In a metamorphosis worthy of Ovid, new Spectator editor Fraser Nelson is rapidly mutating into his boss Andrew Neil.
It's that or a Vulcan mind-meld because, quite suddenly and for no apparent reason, Fraser takes up a cause that has long obsessed the Adonis – to question the link between the HIV virus and Aids. Andrew's attempts to disprove this, you may recall, are up there alongside the Peregrine Worsthorne libel case among the greatest embarrassments of his Sunday Times editorship. Referring on his blog to House of Numbers, a documentary the Speccie's "Event Division" is screening this week, Fraser rhetorically asks whether this is an argument worth having. He would find the answer on badscience.net, where the great Ben Goldacre clinically debunks the more outlandish scientific theories du jour.
Ben makes a few observations about the film ... the fact, for example, that 18 doctors and scientists interviewed for it have since accused the director of being "deceptive" in his dealings; and that a woman whose insistence that she felt so much better for refusing Aids medication forms a central part of it died of pneumonia almost a year ago at 52 – a detail the film deigns to share only at the end of the credits, in tiny letters. So no, clearly not an argument worth having, yet here Fraser is propagating it. At this point, a disclaimer: there is no suggestion whatever that Fraser is being steered by the man who appointed him. If that were so, which it most certainly is not, the implications might be rather serious for Andrew's career. It is unthinkable that the BBC, so hypersensitive about presenter impartiality, would permit him to present The Week and other political shows if it suspected he had any degree of control over the editorial content of a magazine that marches so obediently behind David Cameron's standard. If George Alagiah's role with the Fairtrade Foundation is incompatible with reading the news ... well, it speaks for itself. So let us celebrate this remarkable symbiosis, and hope that it has the good grace to confine itself to the inside of Fraser's skull, leaving the exterior well alone.
The price of Liz's fame
Thanks to Liz Jones for an overdue glimpse into the motivation behind her work. In her Mail on Sunday diary, Liz recounts going to a party where she meets a man who takes her fancy. We join the scene as the chap wanders off, leaving her friend Robi to posit that he was "a bit scared talking to the most famous journalist in Britain" knowing any move he made would find its way into print. "At least I am honest," retorts Britain's MFJ. "Didn't Helen Fielding announce that Bridget Jones was her? Doesn't Zadie Smith write about being black? Don't we enjoy art the most when we think it is based on something real?" So, there we have it. Liz regards her work as art. Possibly art imitating life imitating ... sorry, we did all that with Curb Your Enthusiasm. Let's agree that Liz's work is art, and run for the hills.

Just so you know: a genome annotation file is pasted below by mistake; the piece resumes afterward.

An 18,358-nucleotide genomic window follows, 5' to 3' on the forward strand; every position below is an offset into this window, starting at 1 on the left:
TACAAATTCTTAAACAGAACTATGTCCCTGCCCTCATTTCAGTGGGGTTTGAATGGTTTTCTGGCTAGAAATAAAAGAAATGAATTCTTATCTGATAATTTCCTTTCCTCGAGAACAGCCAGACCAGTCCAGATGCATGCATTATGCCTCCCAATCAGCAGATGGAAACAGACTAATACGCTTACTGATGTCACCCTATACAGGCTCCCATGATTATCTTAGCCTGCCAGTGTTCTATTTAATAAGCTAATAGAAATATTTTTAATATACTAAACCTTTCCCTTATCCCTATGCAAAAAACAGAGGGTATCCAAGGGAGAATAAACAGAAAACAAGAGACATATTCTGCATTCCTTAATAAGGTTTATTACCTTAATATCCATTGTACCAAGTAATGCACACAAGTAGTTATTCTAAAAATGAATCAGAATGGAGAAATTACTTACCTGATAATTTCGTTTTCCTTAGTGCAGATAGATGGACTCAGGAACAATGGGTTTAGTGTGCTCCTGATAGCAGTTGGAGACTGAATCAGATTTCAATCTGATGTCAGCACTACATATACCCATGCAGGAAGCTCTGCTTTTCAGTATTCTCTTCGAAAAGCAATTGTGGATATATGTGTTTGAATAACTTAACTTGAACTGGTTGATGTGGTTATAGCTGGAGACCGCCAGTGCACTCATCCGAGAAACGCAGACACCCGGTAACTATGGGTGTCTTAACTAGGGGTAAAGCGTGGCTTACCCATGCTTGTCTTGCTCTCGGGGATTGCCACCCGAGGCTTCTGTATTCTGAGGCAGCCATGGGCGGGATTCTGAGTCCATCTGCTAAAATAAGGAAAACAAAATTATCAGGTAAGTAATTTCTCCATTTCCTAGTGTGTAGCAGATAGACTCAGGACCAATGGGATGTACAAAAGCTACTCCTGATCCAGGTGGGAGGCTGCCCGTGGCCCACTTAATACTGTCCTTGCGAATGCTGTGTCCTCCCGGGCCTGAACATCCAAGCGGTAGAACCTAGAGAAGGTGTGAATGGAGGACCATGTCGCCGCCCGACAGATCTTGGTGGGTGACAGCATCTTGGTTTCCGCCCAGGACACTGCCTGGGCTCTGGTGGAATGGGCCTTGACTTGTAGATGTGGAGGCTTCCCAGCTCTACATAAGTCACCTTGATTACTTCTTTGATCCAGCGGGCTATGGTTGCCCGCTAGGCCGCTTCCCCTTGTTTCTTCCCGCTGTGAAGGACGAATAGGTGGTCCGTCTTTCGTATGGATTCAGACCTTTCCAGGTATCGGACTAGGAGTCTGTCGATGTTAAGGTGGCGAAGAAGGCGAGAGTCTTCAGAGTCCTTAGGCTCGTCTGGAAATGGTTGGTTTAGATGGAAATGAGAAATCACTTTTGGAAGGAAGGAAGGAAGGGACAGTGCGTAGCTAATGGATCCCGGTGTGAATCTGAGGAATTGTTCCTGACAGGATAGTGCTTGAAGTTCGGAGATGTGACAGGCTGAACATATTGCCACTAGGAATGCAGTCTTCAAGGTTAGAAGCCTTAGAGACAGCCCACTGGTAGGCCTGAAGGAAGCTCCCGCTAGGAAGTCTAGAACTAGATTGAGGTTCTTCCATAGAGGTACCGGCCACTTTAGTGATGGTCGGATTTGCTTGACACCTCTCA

Call for Kevlar cardigans
At The Sun, another one bites the dust. A fortnight after Jon Gaunt's departure, fellow columnist Fergus Shanahan announces his. There's no word as to whether a home has been found for the "lucky cardigan" Fergus wore, although a bullet-proof vest might have been wiser. It's such a bloodbath under Dominic Mohan, who appears to be attempting a gentle up-market rebranding, you wonder whether even Kelvin MacKenzie is safe.
Adrift on a blog
The good news for Gaunty fans is that he has been given an allegedly daily blog on The Sun's website (launched on Wednesday but nothing on Thursday or Friday). Having spent a little time with that inaugural and thus far solo entry, I'd like to apologise to the paper's sub-editors for having doubted their commitment in dealing with his previous work.
Judges call a double fault
Condolences, finally, to Mr Justice Eady on more bother at the hands of those pesky appellate judges. Last week the Court of Appeal reversed yet another Eady decision (connected with Marco Pierre White's divorce), and this relentless impertinence towards the Solomon of libel becomes ever harder to tolerate. To Eady J, we say chin up, lippy on, tits out and show a brave face to the world. If that doesn't work, take heart from the words of a sportsman on finally beating Jimmy Connors after a shocking run of defeats. "And let that be a lesson to you all," the late tennis star chided a crowd in 1979. "Nobody beats Vitas Gerulaitis 17 times in a row."